The endangered box turtle (above) lives in a similar earthy environment. He was burrowed into the leaf litter in his terrarium when I arrived, but Cheryl very gently uncovered him so we could get a look at how well his shell colors provide him with camouflage. Sheldon, the Red-Eared Slider turtle, seemed quite gregarious, although I'm not sure he could see me through the glass. Maybe he was looking for treats. This turtle is an invasive species in Maine. He transferred to Unity from Avian Haven.
Almost everyone in the room besides me and Cheryl and the work study students eats bugs. So where do all those bugs come from? To cut down on costs, and to create a sustainable operation, Cheryl and her students raise their own bugs for animal food and as subjects for research and observation. Here you can see a gang of woodlice that are used in a couple of different classes, and there's also a breeding crate for mealy bugs on top of the refrigerator in case you are hungry. Breeding the mealy bugs right at our facility insures a supply of fresh and wholesome food for the hedgehogs, the turtles, and these Gray Treefrogs, who are native to Maine. One of the frogs was hand-raised from the tadpole stage by Cheryl, and two were found injured on campus by Unity students Sarah Wegner and Skylar Bisesti.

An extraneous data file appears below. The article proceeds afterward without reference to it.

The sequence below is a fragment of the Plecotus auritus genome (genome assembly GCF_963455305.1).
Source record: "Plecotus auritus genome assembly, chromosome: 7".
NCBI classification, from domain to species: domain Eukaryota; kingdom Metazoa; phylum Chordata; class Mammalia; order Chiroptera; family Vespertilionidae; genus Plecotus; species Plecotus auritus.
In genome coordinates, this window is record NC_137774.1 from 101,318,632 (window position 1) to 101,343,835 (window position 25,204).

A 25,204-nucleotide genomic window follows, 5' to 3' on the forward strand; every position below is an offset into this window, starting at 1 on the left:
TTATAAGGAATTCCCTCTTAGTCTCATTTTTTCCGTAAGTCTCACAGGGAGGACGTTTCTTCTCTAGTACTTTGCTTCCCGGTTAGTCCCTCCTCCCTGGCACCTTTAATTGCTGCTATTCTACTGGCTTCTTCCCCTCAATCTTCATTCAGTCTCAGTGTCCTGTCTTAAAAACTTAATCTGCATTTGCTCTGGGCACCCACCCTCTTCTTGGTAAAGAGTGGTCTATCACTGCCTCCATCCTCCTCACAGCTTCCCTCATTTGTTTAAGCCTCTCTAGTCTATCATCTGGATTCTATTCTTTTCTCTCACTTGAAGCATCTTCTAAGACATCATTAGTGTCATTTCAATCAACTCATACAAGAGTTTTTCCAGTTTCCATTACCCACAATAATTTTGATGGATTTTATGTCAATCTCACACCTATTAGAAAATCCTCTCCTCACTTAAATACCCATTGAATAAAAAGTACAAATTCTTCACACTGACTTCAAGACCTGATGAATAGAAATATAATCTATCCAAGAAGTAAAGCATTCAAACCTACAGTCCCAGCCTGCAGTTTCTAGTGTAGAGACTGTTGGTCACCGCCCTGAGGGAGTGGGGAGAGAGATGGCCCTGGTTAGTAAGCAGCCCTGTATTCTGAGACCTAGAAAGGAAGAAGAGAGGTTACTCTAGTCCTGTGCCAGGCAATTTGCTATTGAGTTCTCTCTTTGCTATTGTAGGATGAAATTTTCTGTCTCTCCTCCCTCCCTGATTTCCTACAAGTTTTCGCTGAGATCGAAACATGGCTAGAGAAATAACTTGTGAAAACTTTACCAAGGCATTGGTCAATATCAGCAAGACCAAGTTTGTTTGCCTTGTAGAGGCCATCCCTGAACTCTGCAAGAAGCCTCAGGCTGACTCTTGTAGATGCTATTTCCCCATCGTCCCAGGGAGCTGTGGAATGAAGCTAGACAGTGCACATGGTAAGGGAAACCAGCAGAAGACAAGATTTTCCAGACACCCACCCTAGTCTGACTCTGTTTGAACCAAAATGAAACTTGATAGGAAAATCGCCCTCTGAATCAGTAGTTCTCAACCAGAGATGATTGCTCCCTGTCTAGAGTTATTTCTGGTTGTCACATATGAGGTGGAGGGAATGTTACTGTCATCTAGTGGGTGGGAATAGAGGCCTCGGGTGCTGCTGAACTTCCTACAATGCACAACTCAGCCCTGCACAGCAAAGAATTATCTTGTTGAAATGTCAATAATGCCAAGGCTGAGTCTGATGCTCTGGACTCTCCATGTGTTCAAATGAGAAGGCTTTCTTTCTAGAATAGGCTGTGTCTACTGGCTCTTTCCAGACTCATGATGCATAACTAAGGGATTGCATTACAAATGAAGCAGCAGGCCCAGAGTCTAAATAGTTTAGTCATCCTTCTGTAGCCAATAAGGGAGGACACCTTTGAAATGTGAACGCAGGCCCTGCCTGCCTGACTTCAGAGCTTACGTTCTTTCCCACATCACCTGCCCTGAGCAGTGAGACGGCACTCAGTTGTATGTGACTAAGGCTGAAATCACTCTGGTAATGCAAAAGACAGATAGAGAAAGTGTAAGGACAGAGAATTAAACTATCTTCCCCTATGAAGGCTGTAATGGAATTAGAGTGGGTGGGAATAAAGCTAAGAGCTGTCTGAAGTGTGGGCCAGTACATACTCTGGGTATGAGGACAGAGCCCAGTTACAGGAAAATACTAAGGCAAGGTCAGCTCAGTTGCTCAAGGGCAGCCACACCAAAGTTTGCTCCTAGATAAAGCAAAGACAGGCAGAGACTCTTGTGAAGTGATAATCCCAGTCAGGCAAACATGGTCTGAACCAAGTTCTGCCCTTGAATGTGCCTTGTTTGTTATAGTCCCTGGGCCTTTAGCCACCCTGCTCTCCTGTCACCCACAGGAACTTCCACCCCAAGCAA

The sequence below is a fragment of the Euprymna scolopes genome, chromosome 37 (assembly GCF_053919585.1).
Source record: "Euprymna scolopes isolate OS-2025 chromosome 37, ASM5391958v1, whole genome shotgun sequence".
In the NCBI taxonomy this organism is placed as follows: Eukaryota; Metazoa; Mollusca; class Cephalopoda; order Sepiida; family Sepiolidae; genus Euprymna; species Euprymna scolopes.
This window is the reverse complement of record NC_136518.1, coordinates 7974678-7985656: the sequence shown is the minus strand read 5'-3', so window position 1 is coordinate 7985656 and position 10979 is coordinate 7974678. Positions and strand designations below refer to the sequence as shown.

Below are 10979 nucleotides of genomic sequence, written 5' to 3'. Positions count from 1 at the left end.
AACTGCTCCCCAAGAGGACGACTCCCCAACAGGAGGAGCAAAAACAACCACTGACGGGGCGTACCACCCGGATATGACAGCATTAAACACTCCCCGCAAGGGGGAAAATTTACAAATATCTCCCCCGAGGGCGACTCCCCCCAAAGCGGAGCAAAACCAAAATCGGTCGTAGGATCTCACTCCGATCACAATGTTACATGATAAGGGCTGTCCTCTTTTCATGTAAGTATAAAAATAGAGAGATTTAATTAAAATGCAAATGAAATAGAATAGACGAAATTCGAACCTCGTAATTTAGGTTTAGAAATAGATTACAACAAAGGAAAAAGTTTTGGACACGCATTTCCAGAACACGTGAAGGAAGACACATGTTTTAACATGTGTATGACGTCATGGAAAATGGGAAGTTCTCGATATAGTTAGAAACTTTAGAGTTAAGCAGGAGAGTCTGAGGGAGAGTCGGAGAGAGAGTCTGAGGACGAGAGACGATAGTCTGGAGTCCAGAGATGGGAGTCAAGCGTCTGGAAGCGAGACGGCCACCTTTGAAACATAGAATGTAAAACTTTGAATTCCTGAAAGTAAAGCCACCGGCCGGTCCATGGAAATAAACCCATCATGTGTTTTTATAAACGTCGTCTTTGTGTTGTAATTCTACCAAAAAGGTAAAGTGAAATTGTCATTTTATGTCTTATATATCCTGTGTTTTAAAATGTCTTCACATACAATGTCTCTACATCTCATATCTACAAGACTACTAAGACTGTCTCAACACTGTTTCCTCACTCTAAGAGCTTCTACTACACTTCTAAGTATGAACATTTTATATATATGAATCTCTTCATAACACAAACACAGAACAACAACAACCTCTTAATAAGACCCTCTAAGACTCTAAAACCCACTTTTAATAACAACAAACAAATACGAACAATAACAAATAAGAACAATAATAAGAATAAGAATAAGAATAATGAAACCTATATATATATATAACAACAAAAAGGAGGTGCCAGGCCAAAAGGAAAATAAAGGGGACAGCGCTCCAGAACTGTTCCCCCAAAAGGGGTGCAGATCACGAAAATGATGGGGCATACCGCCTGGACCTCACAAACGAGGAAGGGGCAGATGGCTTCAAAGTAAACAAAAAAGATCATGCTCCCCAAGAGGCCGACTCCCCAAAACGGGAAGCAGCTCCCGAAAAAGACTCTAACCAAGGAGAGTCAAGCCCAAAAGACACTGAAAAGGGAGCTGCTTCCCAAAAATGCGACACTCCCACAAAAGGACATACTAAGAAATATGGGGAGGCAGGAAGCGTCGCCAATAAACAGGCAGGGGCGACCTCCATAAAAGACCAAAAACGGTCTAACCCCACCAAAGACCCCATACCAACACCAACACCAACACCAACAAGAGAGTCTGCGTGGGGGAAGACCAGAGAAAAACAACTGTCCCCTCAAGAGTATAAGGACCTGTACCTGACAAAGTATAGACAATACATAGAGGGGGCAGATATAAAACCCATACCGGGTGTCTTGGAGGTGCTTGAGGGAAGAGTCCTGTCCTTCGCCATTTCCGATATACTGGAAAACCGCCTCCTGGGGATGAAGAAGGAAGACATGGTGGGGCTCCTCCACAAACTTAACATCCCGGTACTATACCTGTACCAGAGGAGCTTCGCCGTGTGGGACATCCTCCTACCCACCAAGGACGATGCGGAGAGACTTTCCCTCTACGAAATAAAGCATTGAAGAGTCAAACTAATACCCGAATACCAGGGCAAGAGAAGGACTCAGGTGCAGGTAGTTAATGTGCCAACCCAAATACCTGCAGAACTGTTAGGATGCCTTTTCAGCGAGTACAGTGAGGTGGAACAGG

So far, that's how most of the animals arrived here -- they were either loose invasives, or found on campus, or animals that had been kept as pets or breeders who needed new homes. All are thriving in the gentle and expert hands of Cheryl, Patricia, Kristen, and Kevin.